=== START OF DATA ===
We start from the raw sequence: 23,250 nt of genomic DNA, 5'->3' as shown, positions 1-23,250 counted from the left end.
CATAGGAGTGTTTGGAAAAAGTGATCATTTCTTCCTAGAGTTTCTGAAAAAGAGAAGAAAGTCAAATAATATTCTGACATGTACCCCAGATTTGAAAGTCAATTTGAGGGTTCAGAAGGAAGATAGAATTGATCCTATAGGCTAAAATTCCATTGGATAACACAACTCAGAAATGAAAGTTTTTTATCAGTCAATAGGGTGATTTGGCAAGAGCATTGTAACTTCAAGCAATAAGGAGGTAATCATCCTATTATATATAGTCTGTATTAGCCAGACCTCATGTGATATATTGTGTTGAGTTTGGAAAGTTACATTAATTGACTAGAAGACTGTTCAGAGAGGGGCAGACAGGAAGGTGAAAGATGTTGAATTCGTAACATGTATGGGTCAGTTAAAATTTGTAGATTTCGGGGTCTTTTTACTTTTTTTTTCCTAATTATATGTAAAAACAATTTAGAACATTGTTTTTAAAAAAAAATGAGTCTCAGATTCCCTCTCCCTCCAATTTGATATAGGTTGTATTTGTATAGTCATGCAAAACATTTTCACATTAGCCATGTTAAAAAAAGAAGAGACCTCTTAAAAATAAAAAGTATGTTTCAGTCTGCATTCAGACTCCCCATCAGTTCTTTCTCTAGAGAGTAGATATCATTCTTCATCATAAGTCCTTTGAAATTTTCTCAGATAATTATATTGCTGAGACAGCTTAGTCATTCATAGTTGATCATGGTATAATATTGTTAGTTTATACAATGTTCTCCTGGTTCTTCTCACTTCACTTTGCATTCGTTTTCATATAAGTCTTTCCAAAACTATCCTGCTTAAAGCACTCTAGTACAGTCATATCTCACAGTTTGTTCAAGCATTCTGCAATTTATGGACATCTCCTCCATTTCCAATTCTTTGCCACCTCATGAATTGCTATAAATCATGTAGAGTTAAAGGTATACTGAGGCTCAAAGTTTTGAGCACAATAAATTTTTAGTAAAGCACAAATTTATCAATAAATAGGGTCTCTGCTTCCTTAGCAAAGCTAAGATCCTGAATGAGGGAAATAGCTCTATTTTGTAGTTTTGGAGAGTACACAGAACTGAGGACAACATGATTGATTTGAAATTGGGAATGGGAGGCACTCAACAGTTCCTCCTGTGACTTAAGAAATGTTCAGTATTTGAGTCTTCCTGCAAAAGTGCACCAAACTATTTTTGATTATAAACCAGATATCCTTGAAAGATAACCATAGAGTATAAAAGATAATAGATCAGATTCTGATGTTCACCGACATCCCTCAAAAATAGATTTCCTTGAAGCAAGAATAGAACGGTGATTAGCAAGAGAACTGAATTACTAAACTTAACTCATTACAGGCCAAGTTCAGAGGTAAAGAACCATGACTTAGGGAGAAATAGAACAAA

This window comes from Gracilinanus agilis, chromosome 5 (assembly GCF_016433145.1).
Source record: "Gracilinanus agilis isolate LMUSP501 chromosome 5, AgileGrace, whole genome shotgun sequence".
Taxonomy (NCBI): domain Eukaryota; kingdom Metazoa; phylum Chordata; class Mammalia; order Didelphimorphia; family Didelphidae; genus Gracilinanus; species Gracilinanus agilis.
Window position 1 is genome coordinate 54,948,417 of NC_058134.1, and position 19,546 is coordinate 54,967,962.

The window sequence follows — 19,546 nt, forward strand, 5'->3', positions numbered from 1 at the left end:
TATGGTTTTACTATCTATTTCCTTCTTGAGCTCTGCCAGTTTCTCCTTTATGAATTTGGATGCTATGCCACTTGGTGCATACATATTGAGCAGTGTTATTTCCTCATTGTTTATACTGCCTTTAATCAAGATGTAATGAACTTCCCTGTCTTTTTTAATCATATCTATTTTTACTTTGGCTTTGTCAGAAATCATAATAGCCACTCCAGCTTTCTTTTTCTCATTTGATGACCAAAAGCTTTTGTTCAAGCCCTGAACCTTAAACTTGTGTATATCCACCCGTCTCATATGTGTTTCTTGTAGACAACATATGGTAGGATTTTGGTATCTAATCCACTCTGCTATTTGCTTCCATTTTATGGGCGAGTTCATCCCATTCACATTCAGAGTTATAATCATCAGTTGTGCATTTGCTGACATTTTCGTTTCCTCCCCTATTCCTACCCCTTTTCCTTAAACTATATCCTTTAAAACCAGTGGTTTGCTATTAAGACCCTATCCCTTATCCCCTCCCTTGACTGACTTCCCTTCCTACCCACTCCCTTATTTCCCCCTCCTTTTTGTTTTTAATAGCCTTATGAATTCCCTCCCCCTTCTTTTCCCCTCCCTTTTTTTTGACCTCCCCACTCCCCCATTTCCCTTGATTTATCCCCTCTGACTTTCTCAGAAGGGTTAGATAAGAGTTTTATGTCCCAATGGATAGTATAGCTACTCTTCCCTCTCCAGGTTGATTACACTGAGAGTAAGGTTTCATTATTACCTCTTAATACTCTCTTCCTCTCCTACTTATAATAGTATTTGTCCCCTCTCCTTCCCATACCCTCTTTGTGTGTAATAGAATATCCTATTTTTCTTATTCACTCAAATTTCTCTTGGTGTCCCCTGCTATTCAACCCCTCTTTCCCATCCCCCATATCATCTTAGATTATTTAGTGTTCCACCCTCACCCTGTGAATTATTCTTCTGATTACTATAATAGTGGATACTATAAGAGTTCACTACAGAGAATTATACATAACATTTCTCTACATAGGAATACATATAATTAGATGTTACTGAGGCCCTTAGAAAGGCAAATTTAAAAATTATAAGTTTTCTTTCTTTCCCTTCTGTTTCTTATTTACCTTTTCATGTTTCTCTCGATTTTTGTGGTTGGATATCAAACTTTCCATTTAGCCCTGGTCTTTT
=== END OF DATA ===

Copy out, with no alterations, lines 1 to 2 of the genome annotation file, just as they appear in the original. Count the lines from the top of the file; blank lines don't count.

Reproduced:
We start from the raw sequence: 23,250 nt of genomic DNA, 5'->3' as shown, positions 1-23,250 counted from the left end.
CATAGGAGTGTTTGGAAAAAGTGATCATTTCTTCCTAGAGTTTCTGAAAAAGAGAAGAAAGTCAAATAATATTCTGACATGTACCCCAGATTTGAAAGTCAATTTGAGGGTTCAGAAGGAAGATAGAATTGATCCTATAGGCTAAAATTCCATTGGATAACACAACTCAGAAATGAAAGTTTTTTATCAGTCAATAGGGTGATTTGGCAAGAGCATTGTAACTTCAAGCAATAAGGAGGTAATCATCCTATTATATATAGTCTGTATTAGCCAGACCTCATGTGATATATTGTGTTGAGTTTGGAAAGTTACATTAATTGACTAGAAGACTGTTCAGAGAGGGGCAGACAGGAAGGTGAAAGATGTTGAATTCGTAACATGTATGGGTCAGTTAAAATTTGTAGATTTCGGGGTCTTTTTACTTTTTTTTTCCTAATTATATGTAAAAACAATTTAGAACATTGTTTTTAAAAAAAAATGAGTCTCAGATTCCCTCTCCCTCCAATTTGATATAGGTTGTATTTGTATAGTCATGCAAAACATTTTCACATTAGCCATGTTAAAAAAAGAAGAGACCTCTTAAAAATAAAAAGTATGTTTCAGTCTGCATTCAGACTCCCCATCAGTTCTTTCTCTAGAGAGTAGATATCATTCTTCATCATAAGTCCTTTGAAATTTTCTCAGATAATTATATTGCTGAGACAGCTTAGTCATTCATAGTTGATCATGGTATAATATTGTTAGTTTATACAATGTTCTCCTGGTTCTTCTCACTTCACTTTGCATTCGTTTTCATATAAGTCTTTCCAAAACTATCCTGCTTAAAGCACTCTAGTACAGTCATATCTCACAGTTTGTTCAAGCATTCTGCAATTTATGGACATCTCCTCCATTTCCAATTCTTTGCCACCTCATGAATTGCTATAAATCATGTAGAGTTAAAGGTATACTGAGGCTCAAAGTTTTGAGCACAATAAATTTTTAGTAAAGCACAAATTTATCAATAAATAGGGTCTCTGCTTCCTTAGCAAAGCTAAGATCCTGAATGAGGGAAATAGCTCTATTTTGTAGTTTTGGAGAGTACACAGAACTGAGGACAACATGATTGATTTGAAATTGGGAATGGGAGGCACTCAACAGTTCCTCCTGTGACTTAAGAAATGTTCAGTATTTGAGTCTTCCTGCAAAAGTGCACCAAACTATTTTTGATTATAAACCAGATATCCTTGAAAGATAACCATAGAGTATAAAAGATAATAGATCAGATTCTGATGTTCACCGACATCCCTCAAAAATAGATTTCCTTGAAGCAAGAATAGAACGGTGATTAGCAAGAGAACTGAATTACTAAACTTAACTCATTACAGGCCAAGTTCAGAGGTAAAGAACCATGACTTAGGGAGAAATAGAACAAA